Another aspect website is the live timing. When it works it is very informative, unfortunately it has a lot of glitches. It has been used ever since the site went live and is probably due a rethink. It could be bigger and contain more information. F1 is full of data, let’s make use of it. Again, this year they’ve gone some way to making the info they offer open to more fans by creating the iPhone app which I’ve heard is tremendously useful, if pricey (there seems to be a theme here).

While I’m on the subject of timing, the TV coverage desperately needs to cut back on the “1-stop” graphic and tell us how far apart the cars are! Of course if they borrowed from DTM they could just mark a little ‘1’ on the vertical position graphic that appears to the left of screen from time to time. If I don’t have an iPhone or can’t get near a computer to access live timing, I shouldn’t be deprived of the basic car-to-car gaps, these should be available to all on the main feed and if I want the extra info like sector times then that’s when I should look it up elsewhere. With any luck this data will be rolled out to further mobile platforms in future.

I must admit, other than the iPhone timing app I don’t know what else is offered officially for mobile devices because I don’t own a modern smartphone – but soon I and most others will do, I suspect I am already in the minority among mobile-owners.

I see no reason why FOM cannot offer an app offering short video clips to mobile devices, for a small fee. I see no reason why they cannot offer those same videos on their website, although I think most of us expect web video to be free unless it is of some length. On the website I would therefore offer short, free videos to anyone who visits. I would also offer a premium subscription (‘premium’ in name only, priced at a level we can afford!) where you can watch entire races, let’s say until Jan 1st. They could expand that to show classic races and send FOM TV to each test session to provide us with reports from winter testing.

FOM claim they don’t offer these because the commentary and ownership is specific to particular broadcasters, yet the broadcasters claim they can’t provide online coverage because the video is owned by FOM. The only notable exception seems to be the BBC’s iPlayer (an excellent service) and the FP sessions trialled last year by ITV. At the end of every session aired on the BBC there is a particularly large copyright notice stating that the production is copyright of FOM. If FOM owns the video,can they not put it online, even a version with no commentary? Even better, work with each broadcaster to offer the same footage with different reactions. It would fascinating in the week after a race incident to go to Formula1.com and compare the reactions of crews from BBC, SPEED, Globo, RAI, RTL, etc, etc. They could make a montage and sell it for money.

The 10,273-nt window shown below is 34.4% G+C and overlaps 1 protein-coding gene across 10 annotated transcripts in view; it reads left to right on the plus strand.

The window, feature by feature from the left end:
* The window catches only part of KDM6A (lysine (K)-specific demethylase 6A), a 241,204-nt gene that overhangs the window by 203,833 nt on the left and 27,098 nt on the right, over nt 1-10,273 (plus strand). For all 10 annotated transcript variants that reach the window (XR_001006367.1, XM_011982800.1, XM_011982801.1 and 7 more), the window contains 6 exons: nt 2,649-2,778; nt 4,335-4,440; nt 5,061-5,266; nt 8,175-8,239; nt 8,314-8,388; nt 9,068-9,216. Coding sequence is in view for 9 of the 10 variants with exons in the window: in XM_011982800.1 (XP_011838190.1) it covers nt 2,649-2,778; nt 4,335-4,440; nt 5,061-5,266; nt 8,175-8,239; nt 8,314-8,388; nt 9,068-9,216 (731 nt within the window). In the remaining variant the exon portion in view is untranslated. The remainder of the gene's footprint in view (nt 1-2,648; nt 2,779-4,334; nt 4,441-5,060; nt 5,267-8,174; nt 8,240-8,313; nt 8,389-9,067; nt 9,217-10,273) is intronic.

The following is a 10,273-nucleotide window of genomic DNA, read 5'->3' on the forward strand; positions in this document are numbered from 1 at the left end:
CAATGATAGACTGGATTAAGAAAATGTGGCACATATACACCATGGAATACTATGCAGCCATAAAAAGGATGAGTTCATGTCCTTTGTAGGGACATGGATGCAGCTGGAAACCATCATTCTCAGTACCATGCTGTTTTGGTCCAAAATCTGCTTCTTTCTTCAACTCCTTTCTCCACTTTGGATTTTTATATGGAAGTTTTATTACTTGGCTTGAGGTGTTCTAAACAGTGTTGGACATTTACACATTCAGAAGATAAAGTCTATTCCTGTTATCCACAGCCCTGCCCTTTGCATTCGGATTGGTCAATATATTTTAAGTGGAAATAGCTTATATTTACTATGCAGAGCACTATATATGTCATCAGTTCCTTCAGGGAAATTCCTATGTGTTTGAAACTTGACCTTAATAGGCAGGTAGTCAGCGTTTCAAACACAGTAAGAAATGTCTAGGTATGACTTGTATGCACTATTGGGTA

They also need to bring in High-Def coverage to those who will take it and offer that as a quality option for the downloads. There are HD channels in more and more countries and even the little devices support it now. They’ve been using HD cameras for a year or so now but they still won’t release a true HD feed for broadcast or sale, which is crazy, why invest in the technology if you aren’t going to use it?
This is the most technologically advanced sport in the world and it is still in fuzzy-vision. NASCAR has 36 races per year and most, if not all of them, are available in HD in the US (and sometimes in the UK). It doesn’t matter if you don’t have an HD TV or monitor, you still notice a difference. I think Abu Dhabi was in HD and it looked fantastic on my SD TV on the SD digital broadcast.

Conclusion: FOM are applying 20th Century solutions to 21st Century fans. They need to change. Fast.

There are signs that they are changing slowly. The iPhone app. The F1 2009 Wii and PSP games, and the 2010 PC, Xbox and PS3 games. These should be released annually in the way that the FIFA, Madden and other licensed games are, there is a demand for it.

Perhaps they are starting to wake up?

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You can read the Thursday Thoughts of my fellow bloggers by following the links in the Question post!